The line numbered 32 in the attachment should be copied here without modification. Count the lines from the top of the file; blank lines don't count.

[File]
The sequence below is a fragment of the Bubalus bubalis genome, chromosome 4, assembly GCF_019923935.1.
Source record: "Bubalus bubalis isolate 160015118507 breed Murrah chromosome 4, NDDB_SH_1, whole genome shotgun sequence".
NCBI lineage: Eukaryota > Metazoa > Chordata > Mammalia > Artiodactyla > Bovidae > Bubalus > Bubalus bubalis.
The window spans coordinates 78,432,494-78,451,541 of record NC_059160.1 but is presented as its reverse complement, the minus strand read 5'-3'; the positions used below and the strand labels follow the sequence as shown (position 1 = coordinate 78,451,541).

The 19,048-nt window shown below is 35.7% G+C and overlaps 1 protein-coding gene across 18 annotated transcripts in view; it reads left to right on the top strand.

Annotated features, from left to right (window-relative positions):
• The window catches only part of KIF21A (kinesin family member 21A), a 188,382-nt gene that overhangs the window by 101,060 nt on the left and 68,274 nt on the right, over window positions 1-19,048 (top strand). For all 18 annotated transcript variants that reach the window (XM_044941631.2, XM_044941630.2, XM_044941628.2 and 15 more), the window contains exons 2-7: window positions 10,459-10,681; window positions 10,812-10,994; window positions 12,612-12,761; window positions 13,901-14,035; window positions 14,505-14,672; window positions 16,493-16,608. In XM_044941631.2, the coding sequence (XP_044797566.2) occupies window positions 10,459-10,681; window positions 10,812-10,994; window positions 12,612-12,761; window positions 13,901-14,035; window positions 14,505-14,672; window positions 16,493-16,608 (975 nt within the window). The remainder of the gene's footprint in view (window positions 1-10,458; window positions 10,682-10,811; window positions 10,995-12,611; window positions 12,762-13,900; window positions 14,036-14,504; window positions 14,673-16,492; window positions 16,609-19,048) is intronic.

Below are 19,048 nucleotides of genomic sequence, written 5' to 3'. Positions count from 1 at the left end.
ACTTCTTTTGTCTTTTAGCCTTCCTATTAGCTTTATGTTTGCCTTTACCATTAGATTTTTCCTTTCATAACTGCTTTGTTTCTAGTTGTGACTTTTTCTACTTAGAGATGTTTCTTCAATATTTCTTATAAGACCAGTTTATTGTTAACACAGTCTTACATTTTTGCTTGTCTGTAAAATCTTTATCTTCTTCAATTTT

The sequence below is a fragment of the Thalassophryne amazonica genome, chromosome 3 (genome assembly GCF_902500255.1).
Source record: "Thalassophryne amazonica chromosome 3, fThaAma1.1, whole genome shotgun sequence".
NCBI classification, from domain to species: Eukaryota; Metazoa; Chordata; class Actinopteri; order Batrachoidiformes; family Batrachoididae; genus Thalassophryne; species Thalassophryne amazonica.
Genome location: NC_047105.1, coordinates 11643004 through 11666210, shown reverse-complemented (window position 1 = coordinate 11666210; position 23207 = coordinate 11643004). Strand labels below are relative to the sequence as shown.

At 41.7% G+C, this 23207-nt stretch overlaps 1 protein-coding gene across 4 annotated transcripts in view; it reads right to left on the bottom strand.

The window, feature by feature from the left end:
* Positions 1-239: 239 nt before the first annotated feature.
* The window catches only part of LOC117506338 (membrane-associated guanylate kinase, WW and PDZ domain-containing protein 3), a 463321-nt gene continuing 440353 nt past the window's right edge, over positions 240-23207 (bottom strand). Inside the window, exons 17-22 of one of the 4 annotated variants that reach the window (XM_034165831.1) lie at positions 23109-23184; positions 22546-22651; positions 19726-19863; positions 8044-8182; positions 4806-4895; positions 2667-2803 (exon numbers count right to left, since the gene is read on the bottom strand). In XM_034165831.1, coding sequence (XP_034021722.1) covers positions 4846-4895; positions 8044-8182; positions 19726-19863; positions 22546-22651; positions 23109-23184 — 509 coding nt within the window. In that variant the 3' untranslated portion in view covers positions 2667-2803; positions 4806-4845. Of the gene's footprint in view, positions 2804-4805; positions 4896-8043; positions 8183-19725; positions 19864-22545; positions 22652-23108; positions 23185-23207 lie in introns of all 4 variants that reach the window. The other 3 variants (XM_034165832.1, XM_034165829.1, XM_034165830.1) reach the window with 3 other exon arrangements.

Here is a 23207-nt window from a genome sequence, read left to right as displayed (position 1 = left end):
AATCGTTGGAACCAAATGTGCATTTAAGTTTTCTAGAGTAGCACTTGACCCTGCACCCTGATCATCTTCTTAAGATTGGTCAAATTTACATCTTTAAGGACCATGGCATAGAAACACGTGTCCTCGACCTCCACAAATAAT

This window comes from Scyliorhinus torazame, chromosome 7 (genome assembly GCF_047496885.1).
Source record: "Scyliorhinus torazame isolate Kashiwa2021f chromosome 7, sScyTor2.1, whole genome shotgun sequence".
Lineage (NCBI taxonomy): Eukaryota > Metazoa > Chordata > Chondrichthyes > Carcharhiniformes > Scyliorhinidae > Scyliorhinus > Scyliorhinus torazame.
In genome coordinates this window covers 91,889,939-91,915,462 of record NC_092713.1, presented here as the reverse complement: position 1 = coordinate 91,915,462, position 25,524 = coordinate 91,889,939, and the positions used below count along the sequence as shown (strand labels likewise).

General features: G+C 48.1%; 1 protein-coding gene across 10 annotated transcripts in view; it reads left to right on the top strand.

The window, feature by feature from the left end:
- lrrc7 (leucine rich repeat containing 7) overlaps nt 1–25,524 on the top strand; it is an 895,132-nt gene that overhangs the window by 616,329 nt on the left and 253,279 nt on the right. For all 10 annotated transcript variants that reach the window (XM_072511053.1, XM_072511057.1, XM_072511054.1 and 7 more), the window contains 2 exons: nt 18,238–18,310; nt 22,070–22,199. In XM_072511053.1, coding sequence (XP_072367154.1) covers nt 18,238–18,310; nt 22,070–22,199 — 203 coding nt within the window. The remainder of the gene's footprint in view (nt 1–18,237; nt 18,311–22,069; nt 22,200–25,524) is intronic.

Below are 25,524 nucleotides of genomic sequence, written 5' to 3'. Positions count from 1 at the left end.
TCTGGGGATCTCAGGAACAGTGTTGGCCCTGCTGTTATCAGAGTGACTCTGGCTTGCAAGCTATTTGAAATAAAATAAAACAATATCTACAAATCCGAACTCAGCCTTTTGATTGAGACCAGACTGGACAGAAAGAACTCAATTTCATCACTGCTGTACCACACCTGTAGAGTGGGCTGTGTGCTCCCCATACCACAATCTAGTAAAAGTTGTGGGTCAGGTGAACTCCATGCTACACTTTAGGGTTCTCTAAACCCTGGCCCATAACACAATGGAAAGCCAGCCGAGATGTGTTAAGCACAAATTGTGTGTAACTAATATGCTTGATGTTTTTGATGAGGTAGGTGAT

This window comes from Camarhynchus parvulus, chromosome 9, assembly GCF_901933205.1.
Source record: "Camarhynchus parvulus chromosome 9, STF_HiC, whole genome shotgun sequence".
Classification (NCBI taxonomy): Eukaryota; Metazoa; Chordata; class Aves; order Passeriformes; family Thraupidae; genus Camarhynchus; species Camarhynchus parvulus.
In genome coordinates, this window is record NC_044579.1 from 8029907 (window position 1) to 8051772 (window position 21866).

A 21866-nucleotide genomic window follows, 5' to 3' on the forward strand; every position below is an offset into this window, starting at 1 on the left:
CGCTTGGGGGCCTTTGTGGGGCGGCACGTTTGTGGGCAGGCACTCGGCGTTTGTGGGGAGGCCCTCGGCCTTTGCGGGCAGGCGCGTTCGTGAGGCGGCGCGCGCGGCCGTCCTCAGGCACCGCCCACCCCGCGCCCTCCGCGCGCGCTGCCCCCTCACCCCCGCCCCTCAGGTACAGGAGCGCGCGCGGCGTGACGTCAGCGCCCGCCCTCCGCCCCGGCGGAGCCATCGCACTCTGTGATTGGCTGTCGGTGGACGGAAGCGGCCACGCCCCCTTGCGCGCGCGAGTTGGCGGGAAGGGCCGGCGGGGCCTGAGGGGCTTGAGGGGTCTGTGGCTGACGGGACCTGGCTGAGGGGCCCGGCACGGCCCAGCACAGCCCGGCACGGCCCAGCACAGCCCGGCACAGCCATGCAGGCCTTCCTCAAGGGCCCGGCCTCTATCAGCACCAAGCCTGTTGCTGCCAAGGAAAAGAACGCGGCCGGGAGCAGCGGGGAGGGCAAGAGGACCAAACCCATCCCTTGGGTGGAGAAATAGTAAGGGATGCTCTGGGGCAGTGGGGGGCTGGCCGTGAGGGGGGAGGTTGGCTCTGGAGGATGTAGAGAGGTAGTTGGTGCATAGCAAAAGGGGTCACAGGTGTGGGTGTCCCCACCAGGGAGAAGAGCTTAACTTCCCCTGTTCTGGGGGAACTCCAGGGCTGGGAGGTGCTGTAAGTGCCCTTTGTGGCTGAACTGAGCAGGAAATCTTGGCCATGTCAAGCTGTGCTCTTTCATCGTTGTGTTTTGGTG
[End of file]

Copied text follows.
In genome coordinates, this window is record NC_044579.1 from 8029907 (window position 1) to 8051772 (window position 21866).